Skip to content

A pit viper in your garden

May 19, 2012

Snakes are a reality to a monsoon gardener, even in towns and behind walls in gated communities. Although most Thai garden snakes are small and harmless to people, in fact beneficial by controlling rodents, treesparrows and snails, some snakes are potentially dangerous.

In a previous blog I treated the Indochinese spitting cobra. Yesterday Khun Nived picked up an upside down bucket on a stool and noticed a strange ‘stone’. When she looked closer she realized it was a snake. I was asked to come and take a look, and sure enough this was my first encounter with the pale form of the Malayan pit viper (Calloselasma rhodostoma, Viperidae, Crotalinae).

The snake was absolutely motionless, which is good and bad. It is good because it is not actively aggressive. It is bad because it trusts its camouflage so much that it will not move away like most other snakes, so if you put a hand or foot on it, it may bite. Luckily here in Chiang Mai there are good hospitals so the effects are usually not severe for an adult human, but without treatment you may lose a limb or even your life. I know of a gardener north of town who was bitten by this snake. He went to hospital but was back again at work the following day.

The pit viper venom contains compounds which lower the blood pressure (ACE inhibitors). This mechanism has been copied by modern science to make medicines against high blood pressure. Cilazapril is one such commercial medicine often used in Thailand against high blood pressure.

This relative of the rattlesnakes is nocturnal and hunts rodents but also other reptiles and amphibians. To be an efficient night hunter of rodents, it has a pit between the eye and the nostril which is sensitive to infra red, i.e. it can ‘see’ heat at night.

The Malayan pit viper is usually motionless if discovered.

If you are bitten by a snake, it is good to know which species to get accurate and swift treatment at the hospital. The body of the pale Malayan pit viper has distinct dark triangles. The body is thick, compared to that of the marbled cat snake. Another harmless look-alike is the banded kukri snake, but that species lacks the IR pit and has a round pupil.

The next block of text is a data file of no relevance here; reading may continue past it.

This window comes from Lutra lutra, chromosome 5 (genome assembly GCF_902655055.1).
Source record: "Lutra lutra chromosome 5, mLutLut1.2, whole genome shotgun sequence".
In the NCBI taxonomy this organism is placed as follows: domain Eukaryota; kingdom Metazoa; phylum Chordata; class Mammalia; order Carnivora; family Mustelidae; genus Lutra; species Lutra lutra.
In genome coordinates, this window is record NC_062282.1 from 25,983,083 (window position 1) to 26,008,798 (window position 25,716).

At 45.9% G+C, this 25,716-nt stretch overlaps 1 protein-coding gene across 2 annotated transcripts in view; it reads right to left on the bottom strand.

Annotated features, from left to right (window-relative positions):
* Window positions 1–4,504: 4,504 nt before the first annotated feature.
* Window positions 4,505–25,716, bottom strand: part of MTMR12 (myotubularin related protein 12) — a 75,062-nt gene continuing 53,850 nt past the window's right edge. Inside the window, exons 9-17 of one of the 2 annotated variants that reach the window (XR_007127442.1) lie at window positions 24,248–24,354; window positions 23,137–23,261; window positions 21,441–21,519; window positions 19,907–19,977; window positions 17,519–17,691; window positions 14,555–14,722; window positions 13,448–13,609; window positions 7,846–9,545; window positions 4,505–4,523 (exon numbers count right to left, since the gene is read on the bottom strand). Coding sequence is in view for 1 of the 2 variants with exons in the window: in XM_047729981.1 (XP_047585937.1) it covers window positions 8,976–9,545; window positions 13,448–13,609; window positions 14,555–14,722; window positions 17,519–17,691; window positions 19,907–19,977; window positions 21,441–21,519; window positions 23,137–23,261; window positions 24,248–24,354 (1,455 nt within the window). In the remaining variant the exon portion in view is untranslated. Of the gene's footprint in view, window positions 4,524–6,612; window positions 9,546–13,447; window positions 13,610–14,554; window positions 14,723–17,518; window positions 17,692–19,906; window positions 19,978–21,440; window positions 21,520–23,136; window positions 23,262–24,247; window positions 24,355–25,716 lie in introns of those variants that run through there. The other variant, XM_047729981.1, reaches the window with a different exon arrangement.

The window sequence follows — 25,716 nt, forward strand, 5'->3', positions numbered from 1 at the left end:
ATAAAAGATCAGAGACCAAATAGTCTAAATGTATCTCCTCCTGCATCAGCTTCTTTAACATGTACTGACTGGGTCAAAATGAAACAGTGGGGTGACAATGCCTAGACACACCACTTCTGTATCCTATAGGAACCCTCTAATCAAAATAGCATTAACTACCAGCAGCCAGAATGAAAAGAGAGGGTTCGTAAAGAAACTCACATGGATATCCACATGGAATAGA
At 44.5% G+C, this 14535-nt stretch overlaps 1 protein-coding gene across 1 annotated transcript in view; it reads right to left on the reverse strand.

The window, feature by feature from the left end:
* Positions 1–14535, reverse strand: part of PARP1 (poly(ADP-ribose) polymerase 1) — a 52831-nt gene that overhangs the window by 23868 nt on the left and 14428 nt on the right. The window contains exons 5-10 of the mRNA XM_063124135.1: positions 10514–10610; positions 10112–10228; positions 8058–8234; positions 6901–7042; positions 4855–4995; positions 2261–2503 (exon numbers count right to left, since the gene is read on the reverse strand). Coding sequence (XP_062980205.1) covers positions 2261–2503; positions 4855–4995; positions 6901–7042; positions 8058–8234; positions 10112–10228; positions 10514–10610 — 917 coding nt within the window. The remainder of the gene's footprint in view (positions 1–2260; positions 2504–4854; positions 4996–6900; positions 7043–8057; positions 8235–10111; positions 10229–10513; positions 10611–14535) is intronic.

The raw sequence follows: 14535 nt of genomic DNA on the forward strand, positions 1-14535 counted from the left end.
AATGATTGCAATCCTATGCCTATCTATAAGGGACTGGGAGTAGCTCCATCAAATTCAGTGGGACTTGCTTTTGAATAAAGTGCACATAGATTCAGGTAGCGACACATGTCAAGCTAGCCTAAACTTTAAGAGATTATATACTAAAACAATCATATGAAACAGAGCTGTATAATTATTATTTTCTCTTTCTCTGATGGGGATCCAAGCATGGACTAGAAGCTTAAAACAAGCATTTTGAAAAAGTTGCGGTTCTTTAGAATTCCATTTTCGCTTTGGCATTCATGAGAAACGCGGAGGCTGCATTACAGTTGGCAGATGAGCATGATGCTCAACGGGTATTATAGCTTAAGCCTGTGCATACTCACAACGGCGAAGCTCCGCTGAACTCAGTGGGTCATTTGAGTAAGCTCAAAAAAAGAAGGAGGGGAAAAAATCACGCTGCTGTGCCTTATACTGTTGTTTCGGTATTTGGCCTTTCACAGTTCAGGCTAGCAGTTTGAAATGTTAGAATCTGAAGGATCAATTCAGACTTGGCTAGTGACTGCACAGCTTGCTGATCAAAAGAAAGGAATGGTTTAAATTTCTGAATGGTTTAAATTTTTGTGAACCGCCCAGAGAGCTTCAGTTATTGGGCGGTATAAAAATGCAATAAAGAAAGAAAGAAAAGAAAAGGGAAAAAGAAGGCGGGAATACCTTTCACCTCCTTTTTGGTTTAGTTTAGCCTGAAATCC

Being a foreigner in a Thai garden I have to accept the Thai culture. This snake was killed by Khun Densak for safety reasons, but I took the opportunity to study it more closely. The pupil of the eye is just a slit. The pit for infra red vision is clearly seen between the eye and the nose pit. The elegant ‘eyebrow’ is another diagnostic feature.

To keep snakes away from areas where you live, it is good to keep some chicken. They hunt young snakes. A sighting of a venomous snake should encourage the house owner to keep children and pets indoors until next day. To my experience tropical snakes come and go, they rarely stay in one area for long. Most snakebite patients are men bitten in their hands when trying to kill a snake. At Dokmai Garden there are snake-hunting mongoose, guinea fowl and raptors and so we have only seen the Malayan pit viper once in five years. Nobody has ever been bitten by any snake at Dokmai Garden. Remember that Nived must have been very close to this snake when she picked up the bucket – still nothing happened. I am more worried about traffic accidents.

Text & Photo: Eric Danell

Advertisements
6 Comments leave one →
  1. May 19, 2012 3:22 AM

    Interesting snake. We here in the Top End of Australia also live with a variety of snakes. We are lucky, we can call out a free Government paid snake remover. I find the cactus in your first picture also very interesting. It has many interesting compounds too.

    • May 19, 2012 8:15 AM

      Yes, such a governmental system will probably come here too. We can get help to remove a python from the emergency squad, because pythons demand skill and many people.

      This special cactus is sold at the Khamtieng flower market. It demands shade and drought so I keep it under a roof. I need to make a well drained sand box to display cacti, but right now I focus on Asian plants. An orchid swamp has higher priority.

      Eric

  2. May 19, 2012 9:50 AM

    I really must object to you saying: “Being a foreigner in a Thai garden I have to accept the Thai culture.”
    Culture or one might better say habits of any society normally has some bad old habits, like where I lived as a boy and everybody burnt leaves, or elsewhere where doors are not held open for others. Well leaf burning is a thing of a past in Melbourne and the air is cleaner for it. The society learnt and has become better. The culture has changed.

    Never-the-less it may well have been safer to kill the viper than to try to locate it. Would be nice to see safety become a part of the Thai culture.

    • May 19, 2012 2:56 PM

      One always has to make priorities, changing obsolete routines over night is impossible. Otherwise we would argue about every single thing, from child care to mowing. In this case the snake could have been moved to a nearby national park, but with unprofessional handling that would have been dangerous.

  3. juley permalink
    May 30, 2012 11:13 PM

    Where did you find it and please becareful naka
    Take care for all family ka
    Juley

Trackbacks

  1. Keep Your Garden Snake-Free : Home and Garden: Roses Vegetables Tomatoes Composting

Leave a Reply

Fill in your details below or click an icon to log in:

WordPress.com Logo

You are commenting using your WordPress.com account. Log Out / Change )

Twitter picture

You are commenting using your Twitter account. Log Out / Change )

Facebook photo

You are commenting using your Facebook account. Log Out / Change )

Google+ photo

You are commenting using your Google+ account. Log Out / Change )

Connecting to %s

%d bloggers like this: